Would a mobile 3D printerhead on an arm used to backfill cavities in a lava tube along with a cutter head on an arm to grind down projections until the tube has proper cylindrical proportions be a suitable compromise? Then spray on latex paint, or go for a final 3D print of final tube liner material?

Offline Bob Shaw

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Re: Off-World Tunneling & Mining Technologies
« Reply #16 on: 10/12/2017 08:57 AM »
Where I live in Glasgow, 90% or so of the local Subway system was built using 'cut and cover' techniques. Obviously, not in the bits where the tunnels go under the River Clyde or the Kelvin! This is simple and cheap, and is just the way that the US built Camp Century in Greenland in the 1950s.

Offline CameronD

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Re: Off-World Tunneling & Mining Technologies
« Reply #17 on: 10/12/2017 10:26 PM »
What's the best way to convert tunnels into living spaces?

Will tunnel walls be heated into glass? Or maybe cement reinforcement walls will be extruded/slathered onto the bare tunnel surfaces?

Or will tunnel dimensions be mapped precisely, so that inner liners can be constructed on Earth to match those dimensions precisely and placed inside those tunnels to make them airtight?

Will tunnels have to be pressurized first before they can be reinforced and converted into living spaces? Or can that work be done in the still evacuated tunnels, which would later be pressurized towards the end of the process?

What you can and can't do depends entirely on the material you're working with.  If it's solid basalt, then you probably don't have to seal it but drilling/tunnelling into it is going to be a real b**ch.  If it's softer stuff (similar to limestone or sandstone) then it's more workable but, being porous, may or may not need some kind of sealing.

There are many places on Earth where to escape the harsh environment, entire communities live underground so the techniques required are well refined already. For example:


https://en.wikipedia.org/wiki/Coober_Pedy


IMHO, it's more likely a type of 'cut-and-cover' - an impermeable roof over a crater - would be a first step on the moon, with digging commencing shortly thereafter.  :)
 
With sufficient thrust, pigs fly just fine - however, this is not necessarily a good idea. It is hard to be sure where they are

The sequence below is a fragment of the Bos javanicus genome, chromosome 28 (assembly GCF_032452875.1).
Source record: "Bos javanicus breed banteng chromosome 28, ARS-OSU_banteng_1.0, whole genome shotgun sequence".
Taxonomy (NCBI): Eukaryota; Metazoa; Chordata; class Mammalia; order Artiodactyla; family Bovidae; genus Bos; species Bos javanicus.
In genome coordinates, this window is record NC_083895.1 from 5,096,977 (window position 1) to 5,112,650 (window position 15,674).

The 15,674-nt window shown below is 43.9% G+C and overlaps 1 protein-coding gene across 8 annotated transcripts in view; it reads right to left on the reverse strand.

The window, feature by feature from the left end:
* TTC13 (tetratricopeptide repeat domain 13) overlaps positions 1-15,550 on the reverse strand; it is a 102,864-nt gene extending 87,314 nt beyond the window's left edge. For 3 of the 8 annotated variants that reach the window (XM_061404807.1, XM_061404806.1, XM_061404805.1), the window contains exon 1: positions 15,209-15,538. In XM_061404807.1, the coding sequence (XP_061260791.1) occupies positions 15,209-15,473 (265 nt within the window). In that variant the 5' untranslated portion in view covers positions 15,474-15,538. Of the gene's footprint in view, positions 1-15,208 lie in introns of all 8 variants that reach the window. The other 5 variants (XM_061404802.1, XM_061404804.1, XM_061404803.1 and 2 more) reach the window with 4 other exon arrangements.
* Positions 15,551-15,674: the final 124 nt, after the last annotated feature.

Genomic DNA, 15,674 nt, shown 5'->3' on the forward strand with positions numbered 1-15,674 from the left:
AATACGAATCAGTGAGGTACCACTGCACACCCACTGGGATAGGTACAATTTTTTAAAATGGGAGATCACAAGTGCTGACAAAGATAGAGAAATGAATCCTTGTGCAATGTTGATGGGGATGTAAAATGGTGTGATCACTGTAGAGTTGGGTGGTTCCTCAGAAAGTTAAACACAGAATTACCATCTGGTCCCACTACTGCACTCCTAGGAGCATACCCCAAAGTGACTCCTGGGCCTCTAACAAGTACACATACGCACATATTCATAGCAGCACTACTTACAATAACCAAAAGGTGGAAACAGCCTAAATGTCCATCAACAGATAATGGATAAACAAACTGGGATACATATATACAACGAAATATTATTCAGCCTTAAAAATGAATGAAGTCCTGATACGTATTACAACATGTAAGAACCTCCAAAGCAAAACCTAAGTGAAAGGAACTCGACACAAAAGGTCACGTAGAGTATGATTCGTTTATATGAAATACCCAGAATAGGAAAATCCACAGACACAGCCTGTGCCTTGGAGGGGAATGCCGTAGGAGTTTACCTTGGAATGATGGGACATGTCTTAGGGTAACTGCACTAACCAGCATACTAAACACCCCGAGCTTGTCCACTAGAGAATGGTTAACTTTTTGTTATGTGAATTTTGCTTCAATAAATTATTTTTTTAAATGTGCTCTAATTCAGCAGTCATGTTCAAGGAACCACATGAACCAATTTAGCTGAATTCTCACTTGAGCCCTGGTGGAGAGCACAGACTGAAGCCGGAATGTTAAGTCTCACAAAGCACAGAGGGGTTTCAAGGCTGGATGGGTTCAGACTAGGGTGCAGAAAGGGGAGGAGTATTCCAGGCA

going to land, and it could be dangerous sitting under them as they fly overhead.

Online sanman

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Re: Off-World Tunneling & Mining Technologies
« Reply #18 on: 10/13/2017 01:14 AM »
What you can and can't do depends entirely on the material you're working with.  If it's solid basalt, then you probably don't have to seal it but drilling/tunnelling into it is going to be a real b**ch.  If it's softer stuff (similar to limestone or sandstone) then it's more workable but, being porous, may or may not need some kind of sealing.

There are many places on Earth where to escape the harsh environment, entire communities live underground so the techniques required are well refined already. For example:

https://en.wikipedia.org/wiki/Coober_Pedy

IMHO, it's more likely a type of 'cut-and-cover' - an impermeable roof over a crater - would be a first step on the moon, with digging commencing shortly thereafter.  :)

Wouldn't a crater be considered a more exposed area? Wouldn't it be better to tunnel into a mountainside instead? (Or, I suppose tunneling into the side of a crater wall would do, but that could likely encounter the harder re-solidified rock)

Would non-contact methods like lasers or solar-focusing lenses be better, or would the traditional contact grinding/drilling heads be simpler and easier?
Does anybody use lasers for tunneling or drilling into the ground here on Earth? Just wondering if the technology exists or is already in development.

Offline KelvinZero

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Re: Off-World Tunneling & Mining Technologies
« Reply #19 on: 10/13/2017 02:20 AM »
I couldn't find any mention of current uses, just some research. Lasers are mentioned here along with some other interesting options.
https://en.wikipedia.org/wiki/New_drilling_technologies

Not being used yet on earth does not necessarily kill the idea of course. For space applications we are probably assuming it could be ok to have a slow, energy intensive approach if it lasts practically forever without maintenance, and needs no hands-on labour.